Archbishop Justin (Picture By: Keith Blundy)
 Archbishop Justin receives his honorary doctorate at Durham University.

Archbishop Justin receives his honorary doctorate at Durham University.

The archbishop Canterbury our very own Archbishop Justin Welby returned to Durham today to have a Dr of Divinity honorary Degree bestowed upon him as a recognition of his work and as a proud son of Durham.

Pictures from the ceremony and press call are presented here. Bishop Paul was also present as a visitor and housed guest of the university.

The oration for Archbishop Justin

Durham Cathedral, 9th January 2015

Justin Welby has one of the strangest jobs in England. As Archbishop of Canterbury, he is the Church of England’s cat-herder in chief, charged with governing the ungovernable, granted immense responsibilities but almost none of the power that one might expect to accompany them. And yet, after two years in post, it is already clear that he is a remarkable man, who has grasped the responsibilities handed to him with striking seriousness and clarity of purpose – and with a deep sense of calling.

There is a passage in the Bible that describes the calling of the prophet Isaiah. Isaiah, praying in the temple, has an overwhelming vision of God. He is convinced of his unworthiness, but God proclaims his forgiveness. And when God then asks who will go as witness, to speak God’s message to God’s people. Isaiah – unworthy but forgiven – responds, ‘Here am I; send me!’

Justin has made a habit of saying, ‘Here am I; send me!’ He was called to become Archbishop when he had only just begun his term as Bishop here in Durham; he had been called to Durham while still immersed in his work as Dean of Liverpool Cathedral. He sought neither call; in each case he was doing good work where he was, and wanted to be allowed to continue – but the unexpected calls came, and he answered.

 Receiving honors

Receiving honors

Years earlier, he had heard a call to the priesthood when he was still a successful treasurer in the oil industry – while doing a job he loved, leading a life he loved, pulling in a salary that it would have been churlish not to love. At his selection interview he was asked what he would do if he was turned down. He said he would take his wife out for a meal to celebrate, he so enjoyed what he was already doing. And yet, he said, he ‘had this overwhelming feeling’ that ordination ‘was the right thing to do – it was a call from God’, even though it meant leaving behind his whole lifestyle, and starting again, as a lowly ordination student, here in Durham, at Cranmer Hall.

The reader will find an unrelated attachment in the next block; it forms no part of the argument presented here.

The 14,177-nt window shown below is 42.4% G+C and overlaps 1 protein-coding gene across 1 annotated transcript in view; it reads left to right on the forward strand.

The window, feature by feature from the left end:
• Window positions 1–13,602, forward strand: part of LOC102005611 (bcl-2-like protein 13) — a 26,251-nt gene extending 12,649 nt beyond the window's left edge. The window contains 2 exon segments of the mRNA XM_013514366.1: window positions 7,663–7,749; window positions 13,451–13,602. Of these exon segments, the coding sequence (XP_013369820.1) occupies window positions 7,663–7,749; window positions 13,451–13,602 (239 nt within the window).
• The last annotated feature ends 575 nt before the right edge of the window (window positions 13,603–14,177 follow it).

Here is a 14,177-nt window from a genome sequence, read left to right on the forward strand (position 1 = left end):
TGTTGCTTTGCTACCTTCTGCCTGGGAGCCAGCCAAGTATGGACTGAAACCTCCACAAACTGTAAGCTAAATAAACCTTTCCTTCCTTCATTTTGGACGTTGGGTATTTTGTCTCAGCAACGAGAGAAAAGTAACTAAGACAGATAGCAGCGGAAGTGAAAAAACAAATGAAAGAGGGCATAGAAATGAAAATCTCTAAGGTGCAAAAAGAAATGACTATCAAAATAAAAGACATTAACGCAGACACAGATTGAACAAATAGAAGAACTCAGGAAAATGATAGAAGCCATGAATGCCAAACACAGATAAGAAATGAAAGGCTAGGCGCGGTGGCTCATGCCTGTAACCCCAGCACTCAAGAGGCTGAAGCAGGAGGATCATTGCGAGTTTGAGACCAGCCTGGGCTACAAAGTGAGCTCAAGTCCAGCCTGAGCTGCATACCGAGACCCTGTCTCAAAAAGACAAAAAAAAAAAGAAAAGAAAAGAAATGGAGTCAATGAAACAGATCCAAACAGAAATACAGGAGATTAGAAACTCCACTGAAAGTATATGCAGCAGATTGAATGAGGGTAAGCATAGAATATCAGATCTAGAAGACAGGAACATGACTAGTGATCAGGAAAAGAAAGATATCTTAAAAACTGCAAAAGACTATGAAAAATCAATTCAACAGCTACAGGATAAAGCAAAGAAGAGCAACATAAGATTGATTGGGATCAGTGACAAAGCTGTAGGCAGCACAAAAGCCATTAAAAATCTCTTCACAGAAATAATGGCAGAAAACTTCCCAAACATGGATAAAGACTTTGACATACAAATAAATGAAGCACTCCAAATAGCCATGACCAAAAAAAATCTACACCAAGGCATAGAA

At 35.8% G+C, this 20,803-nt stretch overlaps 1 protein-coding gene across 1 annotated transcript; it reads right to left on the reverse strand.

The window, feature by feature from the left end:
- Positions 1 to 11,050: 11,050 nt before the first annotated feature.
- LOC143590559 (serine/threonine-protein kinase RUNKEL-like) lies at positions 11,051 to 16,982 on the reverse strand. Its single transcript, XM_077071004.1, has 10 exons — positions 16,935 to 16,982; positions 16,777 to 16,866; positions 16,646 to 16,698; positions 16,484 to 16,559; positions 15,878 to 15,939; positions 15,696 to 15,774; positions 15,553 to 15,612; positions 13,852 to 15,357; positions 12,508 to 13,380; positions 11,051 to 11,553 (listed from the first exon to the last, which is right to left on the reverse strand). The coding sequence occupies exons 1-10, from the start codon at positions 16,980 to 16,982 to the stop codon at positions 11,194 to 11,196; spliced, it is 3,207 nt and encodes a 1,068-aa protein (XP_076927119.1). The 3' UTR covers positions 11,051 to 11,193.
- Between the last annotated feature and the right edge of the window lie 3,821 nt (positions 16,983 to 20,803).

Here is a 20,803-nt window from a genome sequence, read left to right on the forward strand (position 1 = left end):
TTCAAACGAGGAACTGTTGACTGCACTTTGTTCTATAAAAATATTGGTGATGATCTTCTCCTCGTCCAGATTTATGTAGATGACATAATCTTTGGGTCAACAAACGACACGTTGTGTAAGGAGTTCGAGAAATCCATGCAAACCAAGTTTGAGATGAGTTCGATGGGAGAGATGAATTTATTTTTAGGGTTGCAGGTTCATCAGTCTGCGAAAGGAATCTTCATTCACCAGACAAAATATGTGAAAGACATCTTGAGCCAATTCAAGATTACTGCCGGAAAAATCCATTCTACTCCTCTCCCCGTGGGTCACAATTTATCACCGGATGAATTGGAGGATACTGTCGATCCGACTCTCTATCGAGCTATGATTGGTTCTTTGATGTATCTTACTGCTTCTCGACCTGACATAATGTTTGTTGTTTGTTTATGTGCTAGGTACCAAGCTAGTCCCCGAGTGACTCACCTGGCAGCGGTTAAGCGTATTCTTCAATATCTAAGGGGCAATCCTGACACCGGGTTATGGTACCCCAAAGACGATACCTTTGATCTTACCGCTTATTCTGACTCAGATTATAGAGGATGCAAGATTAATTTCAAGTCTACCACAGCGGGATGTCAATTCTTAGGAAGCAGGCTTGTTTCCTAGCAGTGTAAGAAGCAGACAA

The pattern for all these responses was, however, set years before that, when he was an undergraduate. One evening, in conversation with a friend, Justin heard the call to become a Christian. Yet he did not hear it as a demand, but as a gift: ‘I suddenly saw,’ he says, ‘the grace, the freedom, the free giving of God, which meant that to follow him would not be constraining but would be the most ultimately liberating thing I could ever do.’

And that’s the secret of his response to all these calls. Like Isaiah in the temple, he has a passionate sense that any call upon him follows a free gift of forgiveness, of reconciliation. It’s the constant note in his speeches and sermons: he believes that the deepest call upon him is the call to live as someone forgiven and loved by God. As he said in a recent sermon, God ‘calls us to believe, to trust, to take this love for us as the most certain thing in our lives. To become those who … consider it fitting … not to live life for ourselves, for our own glory, our own power… But [to] live our lives for others, sacrificing everything.’

It is from this that his priorities as Archbishop flow. He focuses upon reconciliation – because as recipients of an unmerited gift of reconciliation, Christians are called to be reconcilers. He has no illusions about the difficulty of the task. His work at the International Centre for Reconciliation in Coventry took him into situations of great personal danger, and showed him situations of heart-breaking tragedy. He knows that reconciliation demands hard labour and that it can’t be rushed; he knows that the results are fragile – and yet he remains committed to it, trusting to his reconciling God that it remains possible.

He also focuses upon prayer. Prayer is, as he describes it, the core practice by which Christians pay deep attention to God. Prayer can take Christians out of themselves, centring their attention, their focus, upon the reconciling love of God, and its working in the world. Any reconciliation that his work as Archbishop makes possible will, he says, be grounded in a renewal of prayer.

Finally, he focuses upon witness. The central call in his own life, and, he believes, the central call for all Christians, is to be followers of Jesus, and to show others Jesus’ reconciling love. It is a call to Christlike action – to serve, to forgive, to reconcile. But Christians’ actions are at best a faltering echo of Christ, so they are also called to point away from themselves, to direct others’ attention to the love of God in Jesus as the source from which and into which they are imperfectly living. Justin is passionate about such witness, and about its centrality to the life of the church.

And this is the sense he has made of the strange role he has been given. With whatever means it places within his grasp, Justin Welby, a man who has made a habit of responding when called, is seeking to call those in his church and beyond to live lives of witness, prayer, and reconciliation.

Acting Vice-Chancellor, I present Justin Welby to receive the degree of Doctor of Divinity, honoris causa.

Mike Higton
Professor of Theology and Ministry
Department of Theology and Religion

Share to your social accounts


Please enter your comment!
Please enter your name here